• cknuck

    nnmns I think of God as more than benign, sure the gracious and kind part is part of His character but the “self-limiting” is not all powerful. That’s what it says about me. Oops I post this twice.

  • Karen Brown

    Self limiting is a part of the definition that only refers to pathology (disease). For tumors. It means they aren’t actively growing. I don’t think that was the part of the definition intended to apply to a personal characteristic.
    So, he’s probably not going for the medical definition here. But just guessin’.

  • Heretic_for_Christ

    GC has just served up arguably the single largest load of crap that has been seen on any B-net posting outside the Creationist discussion boards, where the young-Earth creationists post their daffy pseudo-science. Here, the topic was not science but history and culture, and GC has kindly informed us that the Bible has been known everywhere, through all cultures, and that all cultures are, in essence, Christian.
    I think GC deserves some credit for combined creativity and gall in making up such bald-faced untruth. And this from someone who hectors and lectures on the truth.
    The only possible response: The audacity of a brazen liar.

  • Nate W

    “So I point out how weak the foundation is on which they base their right to do bad things to the world.”
    But my point is that what you’re actually pointing out is nothing more than the fact that you personally do not find any adequate foundation for what I believe. When you say things like, “There’s no physical evidence for God,” my response is a simple “So what? Why is it that such evidence is the only kind of evidence that could constitute a sufficient foundation for belief in the existence of deity?” Until you’re willing to delve into an elaborate meta-epistemological debate out why only certain kinds of evidences are admissible, you simply cannot expect to care about anything you have to say, and you cannot expect me to stop trying to influence the world in the way I’ve been trying to influence it in the name of my God. If you want to do all the hard work of developing a consistent epistemological stance and making a cogent defense of it, I’ll gladly listen and consider it and may likely even modify my own beliefs in response to it. It’s that kind of position and argument that I have to deal with regularly in my capacity as a professional theologian: strong arguments for powerful positions put forward by frighteningly intelligent atheists with enviable educational backgrounds and superb grasp of all the issues at hand. Such people and such ideas have certainly had an impact on me and the way I think about the world. But they do a lot more than just say, “Your beliefs have no foundation.” They’re willing to spend years of their lives engaged in serious study and conversation about constitutes a good foundation. In other words, they don’t come across as being quite so arrogant as to think that it’s patently obvious that their approach to thinking about evidence is the right one, the one that every truly rational and honest person will naturally take. That gives their position a degree of credibility that yours will never have, because they see themselves as genuine dialogue partners with theists and non-empiricists and non-materialists and others who don’t agree with them. They don’t come across as parents patting us Christians on the head and saying, “Silly kids, you’re just not rational enough yet to realize you don’t have any reasons for believing the things that you believe. Someday you’ll learn.”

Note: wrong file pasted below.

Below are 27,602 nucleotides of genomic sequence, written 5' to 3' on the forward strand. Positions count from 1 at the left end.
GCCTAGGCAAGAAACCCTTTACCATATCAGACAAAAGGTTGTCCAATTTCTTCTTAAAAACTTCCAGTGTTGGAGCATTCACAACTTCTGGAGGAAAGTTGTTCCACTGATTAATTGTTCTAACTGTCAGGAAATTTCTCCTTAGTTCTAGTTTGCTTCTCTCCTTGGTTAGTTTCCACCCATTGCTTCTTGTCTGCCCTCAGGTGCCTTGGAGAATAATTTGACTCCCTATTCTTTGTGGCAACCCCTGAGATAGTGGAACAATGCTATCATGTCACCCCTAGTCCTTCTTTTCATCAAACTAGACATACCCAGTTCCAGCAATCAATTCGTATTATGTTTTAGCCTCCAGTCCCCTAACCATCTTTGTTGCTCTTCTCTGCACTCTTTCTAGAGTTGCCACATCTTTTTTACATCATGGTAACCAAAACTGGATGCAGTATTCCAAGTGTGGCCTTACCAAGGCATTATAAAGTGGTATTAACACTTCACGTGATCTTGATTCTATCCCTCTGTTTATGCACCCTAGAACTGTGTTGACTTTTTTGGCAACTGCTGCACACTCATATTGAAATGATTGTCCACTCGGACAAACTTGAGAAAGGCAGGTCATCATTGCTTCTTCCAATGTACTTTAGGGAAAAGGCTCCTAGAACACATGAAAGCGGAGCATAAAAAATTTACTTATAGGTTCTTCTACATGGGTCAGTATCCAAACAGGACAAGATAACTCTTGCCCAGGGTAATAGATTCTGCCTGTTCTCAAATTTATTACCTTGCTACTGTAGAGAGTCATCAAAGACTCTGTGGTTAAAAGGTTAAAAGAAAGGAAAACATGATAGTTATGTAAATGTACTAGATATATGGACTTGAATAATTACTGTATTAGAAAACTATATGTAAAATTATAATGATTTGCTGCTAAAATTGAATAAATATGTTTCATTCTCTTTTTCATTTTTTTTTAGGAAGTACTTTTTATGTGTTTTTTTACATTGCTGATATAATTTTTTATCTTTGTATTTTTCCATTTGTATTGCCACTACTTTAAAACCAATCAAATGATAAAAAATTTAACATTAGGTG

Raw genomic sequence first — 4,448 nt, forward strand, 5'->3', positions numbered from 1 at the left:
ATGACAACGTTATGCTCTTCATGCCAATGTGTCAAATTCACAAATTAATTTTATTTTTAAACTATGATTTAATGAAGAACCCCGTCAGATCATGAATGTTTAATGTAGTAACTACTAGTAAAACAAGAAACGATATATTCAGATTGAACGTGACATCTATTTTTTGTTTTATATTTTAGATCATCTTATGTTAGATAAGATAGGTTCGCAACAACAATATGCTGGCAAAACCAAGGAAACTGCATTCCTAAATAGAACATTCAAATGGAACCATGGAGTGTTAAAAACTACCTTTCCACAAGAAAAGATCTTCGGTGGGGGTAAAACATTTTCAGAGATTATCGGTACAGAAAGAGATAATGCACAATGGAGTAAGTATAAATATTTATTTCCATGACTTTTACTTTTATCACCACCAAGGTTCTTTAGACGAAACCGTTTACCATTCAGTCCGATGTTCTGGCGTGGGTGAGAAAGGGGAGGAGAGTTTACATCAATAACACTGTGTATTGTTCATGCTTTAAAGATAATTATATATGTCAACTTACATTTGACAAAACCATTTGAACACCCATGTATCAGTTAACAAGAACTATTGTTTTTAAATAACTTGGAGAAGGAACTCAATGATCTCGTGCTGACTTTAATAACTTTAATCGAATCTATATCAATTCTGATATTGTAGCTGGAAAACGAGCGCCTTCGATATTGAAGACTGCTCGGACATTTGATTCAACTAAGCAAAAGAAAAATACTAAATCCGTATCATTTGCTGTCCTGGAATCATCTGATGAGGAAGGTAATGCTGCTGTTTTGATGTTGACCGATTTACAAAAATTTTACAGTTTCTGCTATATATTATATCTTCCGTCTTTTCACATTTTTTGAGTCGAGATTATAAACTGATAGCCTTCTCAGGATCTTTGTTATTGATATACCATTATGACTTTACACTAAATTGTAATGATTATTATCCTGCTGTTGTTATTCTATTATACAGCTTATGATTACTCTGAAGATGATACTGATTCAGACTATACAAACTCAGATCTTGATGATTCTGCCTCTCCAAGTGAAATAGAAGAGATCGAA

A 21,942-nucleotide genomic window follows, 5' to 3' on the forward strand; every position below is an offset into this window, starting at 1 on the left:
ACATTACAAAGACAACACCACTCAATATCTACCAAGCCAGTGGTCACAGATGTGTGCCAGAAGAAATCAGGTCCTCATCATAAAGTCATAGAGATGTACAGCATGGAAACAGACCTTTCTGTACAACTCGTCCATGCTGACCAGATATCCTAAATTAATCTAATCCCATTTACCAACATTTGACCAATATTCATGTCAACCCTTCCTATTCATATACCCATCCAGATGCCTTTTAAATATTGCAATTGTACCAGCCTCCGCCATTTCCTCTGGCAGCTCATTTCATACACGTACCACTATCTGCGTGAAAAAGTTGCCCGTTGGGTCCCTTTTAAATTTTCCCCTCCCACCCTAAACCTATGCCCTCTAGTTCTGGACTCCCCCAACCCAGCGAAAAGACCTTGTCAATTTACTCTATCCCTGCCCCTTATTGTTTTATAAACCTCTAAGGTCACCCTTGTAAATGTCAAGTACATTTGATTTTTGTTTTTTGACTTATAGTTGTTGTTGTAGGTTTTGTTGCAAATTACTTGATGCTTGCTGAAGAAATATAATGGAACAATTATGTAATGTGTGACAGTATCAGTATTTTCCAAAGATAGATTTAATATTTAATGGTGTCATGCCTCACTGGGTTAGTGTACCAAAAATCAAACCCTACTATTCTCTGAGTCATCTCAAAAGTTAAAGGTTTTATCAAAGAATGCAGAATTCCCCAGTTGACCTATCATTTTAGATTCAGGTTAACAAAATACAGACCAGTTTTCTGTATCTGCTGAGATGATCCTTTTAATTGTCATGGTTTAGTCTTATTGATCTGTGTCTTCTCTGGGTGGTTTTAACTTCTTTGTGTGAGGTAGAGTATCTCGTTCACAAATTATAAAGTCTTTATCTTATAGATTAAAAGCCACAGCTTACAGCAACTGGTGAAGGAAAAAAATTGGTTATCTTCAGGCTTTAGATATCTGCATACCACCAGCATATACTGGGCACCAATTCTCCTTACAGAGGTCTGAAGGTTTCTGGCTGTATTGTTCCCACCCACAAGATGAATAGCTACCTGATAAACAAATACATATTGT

“Look at how many different religions there are. Clearly they aren’t all right.”
    Well, but your belief in the need for physical evidence, “empiricism,” is just one epistemology among many others. Look how many different epistemologies there are in the world. Clearly they’re not all right any more than all religions are right. This is where your arrogance creeps in: you not only suspect that you’re right about what you belief (which is natural and nothing to be ashamed of), but because the topic at hand is the nature of Reason itself, you equate your own beliefs with Reason itself. Hence, everyone who disagrees with you on this matter is necessarily irrational. And of course, once we deem someone else irrational, we cease to be dialogue partners with them, because we assume that what they say is irrational. This dynamic is not far from what goes on in the minds of many exclusive, hyper-”conservative” religious people: they equate their ideas so solidly with Truth and Reason and Morality that no one who isn’t part of their religion can possibly be both rational and honest and good. Many religious people need a huge dose of intellectual humility in that regard; they need to realize that they, like everyone else, are probably wrong about most things they believe. But many atheists have the same problem, and it is prominently on display in efforts to paint theists and religious believers as being irrational simply on account of their non-materialist beliefs.